Contemporary “psychology” had its origins in the 19th century treatment of mad women. Today, men constitute the bulk of in-patient mental health clients, while the vast majority of out-patient services go to women, who are diagnosed with depression, anxiety, and related somatic complaints at approximately three times the rate of men. Unsurprisingly, women are the largest consumes of “self-help” culture as well. And at the same time, the American Psychological Association estimates that 75% of postgraduate students in psychology and related fields today are women. This class examines the relationship between women and therapy as it has evolved since the 19th century, looking at women both as patients and as practitioners. While attending to the bio- and neurological dimensions of mental illness, it is grounded in a social constructivist approach, and draws on history, literature, and feminist and critical theory as well as clinical writings. Attention will be paid to traditionally “female complaints,” including hysteria (and its contemporary analogue, borderline personality disorder), eating disorders, and depression as well as to the innovations of feminist therapy and multicultural counseling. Students will do weekly short papers and a substantial final project. Although the class will not dwell at length on the psychoanalytic theories of Sigmund Freud, the class presumes some knowledge of Freud, if for no other reason than to understand both his continued utility and the feminist critique of him. Students should purchase and read Freud for Beginners (Appignanesi and Zarate; available through in preparation for the first class meeting.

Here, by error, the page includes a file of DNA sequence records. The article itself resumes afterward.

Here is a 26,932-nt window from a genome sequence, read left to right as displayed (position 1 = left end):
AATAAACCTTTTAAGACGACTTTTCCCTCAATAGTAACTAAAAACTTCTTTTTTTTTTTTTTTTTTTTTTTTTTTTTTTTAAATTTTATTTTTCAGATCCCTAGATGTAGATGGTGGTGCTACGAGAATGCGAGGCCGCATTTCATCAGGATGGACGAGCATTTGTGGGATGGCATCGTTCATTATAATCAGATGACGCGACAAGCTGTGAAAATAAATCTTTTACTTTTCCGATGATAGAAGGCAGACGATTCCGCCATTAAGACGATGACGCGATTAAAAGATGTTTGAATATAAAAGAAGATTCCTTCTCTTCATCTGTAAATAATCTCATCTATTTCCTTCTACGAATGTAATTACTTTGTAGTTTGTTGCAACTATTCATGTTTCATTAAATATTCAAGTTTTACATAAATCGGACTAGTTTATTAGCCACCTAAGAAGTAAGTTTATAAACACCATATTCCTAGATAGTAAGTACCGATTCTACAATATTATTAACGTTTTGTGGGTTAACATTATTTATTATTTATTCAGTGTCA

Post Colonial Feminism

Tanya Saunders
WST 6935-Section 1D62
W, 7-9;UST 0108; 3 Credits

Women and Islam

Gwendolyn Simmons
WST 6935-Section 18C3
M, 10,W, 10-11; AND 0032; 3 Credits

This course will cast a feminist insider perspective on the volatile subject of “Women and Islam.” Most non-Muslims credit Islam as being the root cause of the oppression of women in the Muslim world. However, a growing number of Muslim women scholars and activists have begun to challenge the notion that Islam is synonymous with the oppression of women. In this course we will review the history of the religion and women’s place in it, bringing to the foreground the significant role women played in Islam’s early history. We will also examine the situation of Muslim women contemporarily from both the perspectives of Islamic Nationalists and Islamists. Both groups see that women are a crucial component for the preservation of Islamic societies.

Gender and Empowerment in Developing Nations

Renata Serra
WST 6935-Section 2A33
T, 6-8; TUR 2303; 3 Credits


Kendal L Broad-Wright
WST 6946-Section 08F5
TBA; Variable Credits

Prerequisite: Permission of Graduate Coordinator. Designed for students desiring practical experience in the community. Students intern with a local agency, group or business involved in women’s issues. Click here for more information and an on-line application.

Master’s Research

Kendal L Broad-Wright
WST 6971-Section 4433
TBA; Variable Credits